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Proving an Ecosystem’s Health Through Succession
Students engage in viewing day three of ecosystem changes in lab groups to determine if the ecosystem is healthy or unhealthy based on scientific data and factors.
Uncovering Tone in Poetry
Students will interpret the tone of a poem, cite text evidence to justify their response, and research a synonym for the word they chose to expand their understanding of Tier 2 vocabulary.
Mendelian Genetics Using Monohybrids
Students will work collaboratively through a fictitious, real-world scenario to determine the probability of each breeding pair of dogs producing offspring with the desired trait for a fictitious client.
Students will analyze one of four ways to incorporate grammar and syntax into their everyday language through the use of technological instruction. Once students have comprehended their grammatical type, they will practice among their peers to master and share the lesson (grammar rule) in a Jigsaw activity.
Demonstration and Analysis of Dihybrid Crosses
The students will review related vocabulary, watch the teacher model a dihybrid cross, and then perform a dihybrid cross and answer questions about the outcomes with a partner.
Producing Plump Produce
In collaborative groups, the students investigate the transport of water within potato cells placed in various tonicity solutions.
Energy Transfer in an Ecosystem
All matter contains energy. Energy can be transferred from one object to another. Energy transformation can occur through the conversion of energy from one form to another. Energy is never created nor destroyed; it is always transferred and/or transformed. Students will demonstrate how energy is transformed and transferred in an ecosystem. To do this, students will create energy pyramids by stacking cups that represent organisms and available amounts of energy. Students will graph and analyze the data.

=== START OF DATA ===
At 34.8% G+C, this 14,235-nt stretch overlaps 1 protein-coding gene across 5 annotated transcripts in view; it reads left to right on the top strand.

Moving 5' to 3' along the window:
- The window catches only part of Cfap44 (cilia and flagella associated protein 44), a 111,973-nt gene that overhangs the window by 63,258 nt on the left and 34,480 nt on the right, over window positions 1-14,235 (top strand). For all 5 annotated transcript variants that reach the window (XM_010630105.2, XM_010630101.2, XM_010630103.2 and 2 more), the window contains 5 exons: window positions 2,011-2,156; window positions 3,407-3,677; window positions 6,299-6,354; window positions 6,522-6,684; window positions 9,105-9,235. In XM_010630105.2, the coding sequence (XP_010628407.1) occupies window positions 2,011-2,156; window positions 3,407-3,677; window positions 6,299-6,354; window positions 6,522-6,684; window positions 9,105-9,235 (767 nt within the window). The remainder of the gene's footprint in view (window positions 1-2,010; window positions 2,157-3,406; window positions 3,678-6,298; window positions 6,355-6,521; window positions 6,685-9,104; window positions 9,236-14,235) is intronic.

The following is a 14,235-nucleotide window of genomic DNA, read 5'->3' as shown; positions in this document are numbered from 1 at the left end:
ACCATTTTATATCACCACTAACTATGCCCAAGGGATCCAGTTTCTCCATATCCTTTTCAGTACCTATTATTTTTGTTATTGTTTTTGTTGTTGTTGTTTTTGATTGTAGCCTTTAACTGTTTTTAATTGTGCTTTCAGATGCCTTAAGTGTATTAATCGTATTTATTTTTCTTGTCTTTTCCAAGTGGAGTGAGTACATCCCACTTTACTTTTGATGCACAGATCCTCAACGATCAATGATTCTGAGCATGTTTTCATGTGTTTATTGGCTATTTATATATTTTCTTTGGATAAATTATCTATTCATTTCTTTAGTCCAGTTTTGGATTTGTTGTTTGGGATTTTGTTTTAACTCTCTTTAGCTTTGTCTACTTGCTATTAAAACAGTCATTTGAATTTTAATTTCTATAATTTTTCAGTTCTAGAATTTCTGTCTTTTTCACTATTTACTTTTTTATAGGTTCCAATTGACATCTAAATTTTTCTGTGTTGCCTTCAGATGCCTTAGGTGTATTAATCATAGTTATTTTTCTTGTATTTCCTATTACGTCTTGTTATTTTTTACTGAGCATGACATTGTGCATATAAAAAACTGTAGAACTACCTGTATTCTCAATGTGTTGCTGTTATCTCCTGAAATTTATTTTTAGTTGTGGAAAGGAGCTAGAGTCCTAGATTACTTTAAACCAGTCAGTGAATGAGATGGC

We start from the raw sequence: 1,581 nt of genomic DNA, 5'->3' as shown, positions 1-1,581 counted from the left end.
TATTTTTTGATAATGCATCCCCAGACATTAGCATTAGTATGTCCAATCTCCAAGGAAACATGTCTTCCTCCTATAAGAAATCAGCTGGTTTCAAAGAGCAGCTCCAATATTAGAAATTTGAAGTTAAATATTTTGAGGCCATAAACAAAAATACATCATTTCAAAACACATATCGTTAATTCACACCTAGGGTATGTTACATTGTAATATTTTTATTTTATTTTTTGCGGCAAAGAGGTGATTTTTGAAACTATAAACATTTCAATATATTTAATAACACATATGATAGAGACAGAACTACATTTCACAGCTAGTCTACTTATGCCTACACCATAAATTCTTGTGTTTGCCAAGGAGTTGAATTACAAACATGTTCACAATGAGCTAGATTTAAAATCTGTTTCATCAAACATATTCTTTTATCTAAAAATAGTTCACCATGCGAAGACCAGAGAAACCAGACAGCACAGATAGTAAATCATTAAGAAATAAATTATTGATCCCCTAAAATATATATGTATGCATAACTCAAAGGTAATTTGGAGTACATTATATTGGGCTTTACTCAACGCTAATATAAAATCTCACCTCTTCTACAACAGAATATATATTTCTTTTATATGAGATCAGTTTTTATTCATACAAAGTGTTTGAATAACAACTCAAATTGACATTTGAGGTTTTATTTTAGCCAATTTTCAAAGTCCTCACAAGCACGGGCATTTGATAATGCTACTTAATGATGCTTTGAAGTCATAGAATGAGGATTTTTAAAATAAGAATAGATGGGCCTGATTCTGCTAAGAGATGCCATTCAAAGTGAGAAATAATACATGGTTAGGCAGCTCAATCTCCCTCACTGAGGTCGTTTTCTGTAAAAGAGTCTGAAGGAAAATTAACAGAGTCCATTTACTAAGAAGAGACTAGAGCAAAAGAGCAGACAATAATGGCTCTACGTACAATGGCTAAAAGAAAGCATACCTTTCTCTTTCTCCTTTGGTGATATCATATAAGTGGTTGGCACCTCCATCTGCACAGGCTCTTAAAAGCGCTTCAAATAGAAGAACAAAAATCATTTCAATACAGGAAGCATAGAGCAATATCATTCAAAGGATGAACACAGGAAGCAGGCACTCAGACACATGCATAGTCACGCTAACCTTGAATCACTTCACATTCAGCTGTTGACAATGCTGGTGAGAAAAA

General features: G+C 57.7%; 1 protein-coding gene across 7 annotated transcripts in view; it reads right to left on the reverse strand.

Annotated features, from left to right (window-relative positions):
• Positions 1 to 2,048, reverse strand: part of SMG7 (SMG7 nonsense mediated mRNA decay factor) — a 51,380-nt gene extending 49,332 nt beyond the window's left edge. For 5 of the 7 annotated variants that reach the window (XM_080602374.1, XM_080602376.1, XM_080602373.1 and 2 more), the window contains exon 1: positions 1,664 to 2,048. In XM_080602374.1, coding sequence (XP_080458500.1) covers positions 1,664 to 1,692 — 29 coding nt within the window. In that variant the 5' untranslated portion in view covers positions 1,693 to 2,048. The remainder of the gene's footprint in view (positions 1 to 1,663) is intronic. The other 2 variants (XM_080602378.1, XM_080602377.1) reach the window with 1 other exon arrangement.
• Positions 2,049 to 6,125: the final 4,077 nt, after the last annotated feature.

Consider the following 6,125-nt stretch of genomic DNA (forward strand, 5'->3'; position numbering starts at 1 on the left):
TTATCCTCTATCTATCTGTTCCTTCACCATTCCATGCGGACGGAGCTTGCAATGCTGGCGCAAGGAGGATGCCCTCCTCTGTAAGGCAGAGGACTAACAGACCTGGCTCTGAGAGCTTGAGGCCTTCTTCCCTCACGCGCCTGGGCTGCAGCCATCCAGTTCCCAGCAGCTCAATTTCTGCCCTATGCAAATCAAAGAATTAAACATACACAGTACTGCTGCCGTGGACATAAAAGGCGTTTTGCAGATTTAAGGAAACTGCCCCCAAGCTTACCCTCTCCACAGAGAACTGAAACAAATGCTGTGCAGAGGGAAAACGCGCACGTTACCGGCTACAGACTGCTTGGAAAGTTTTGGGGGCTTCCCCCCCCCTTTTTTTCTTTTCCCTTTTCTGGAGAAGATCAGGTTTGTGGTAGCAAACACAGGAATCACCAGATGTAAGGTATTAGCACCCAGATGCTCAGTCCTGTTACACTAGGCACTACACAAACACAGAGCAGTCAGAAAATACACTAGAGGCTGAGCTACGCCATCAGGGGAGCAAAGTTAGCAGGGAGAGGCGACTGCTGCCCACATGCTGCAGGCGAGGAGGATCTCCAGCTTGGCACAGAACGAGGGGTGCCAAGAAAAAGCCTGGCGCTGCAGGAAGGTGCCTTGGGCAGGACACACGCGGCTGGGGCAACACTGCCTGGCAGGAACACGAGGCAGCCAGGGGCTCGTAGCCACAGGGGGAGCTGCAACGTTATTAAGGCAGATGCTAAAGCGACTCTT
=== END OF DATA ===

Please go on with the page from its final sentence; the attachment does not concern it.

Disruptions of the Cell Cycle: Cancer
Given illustrations or descriptions, students will identify disruptions of the cell cycle that lead to diseases such as cancer.
Mechanisms of Genetics: DNA Changes
Given illustrations or partial DNA sequences, students will identify changes in DNA and the significance of these changes.
Given examples, students will recognize the importance of taxonomy to the scientific community.
Taxonomy: Major Groups
Given illustrations or descriptions, students will determine the classification of organisms into domains and kingdoms.
Homeostasis: Ecological Systems
Given images, videos, or scenarios, identify and describe the responses of organisms, populations, and communities to various changes in their external environment.
Biological Systems: Homeostasis
Identify and describe internal feedback mechanisms involved in maintaining homeostasis given scenarios, illustrations, or descriptions.
Relationships Between Organisms: Food Chains, Webs, and Pyramids
Given illustrations, students will analyze the flow of matter and energy in food chains, food webs, and ecological pyramids.
Given scenarios, illustrations. or descriptions, the student will compare variations and adaptations of organisms in different ecosystems.
Equipment for Biology
Given investigation scenarios, students will determine the equipment that best fits the procedure.
Cell Homeostasis: Osmosis
The focus of this resource is cell homeostasis and, more specifically, osmosis. Students investigate the concept through a virtual lab, recording and analyzing data, creating sketches to represent vocabulary, and discovering the role of aquaporins in water transport through the cell membrane.
What’s Trending with the Elements?
This resource, aligned with Chemistry TEKS (5)(C), provides alternative or additional tier-one learning options for students using the periodic table to identify and explain trends.
The learner explores the structure and function of the nucleic acids and enzymes important to the process of synthesizing proteins.
Learners compare a variety of prokaryotes and eukaryotes to determine similarities and differences among and between them.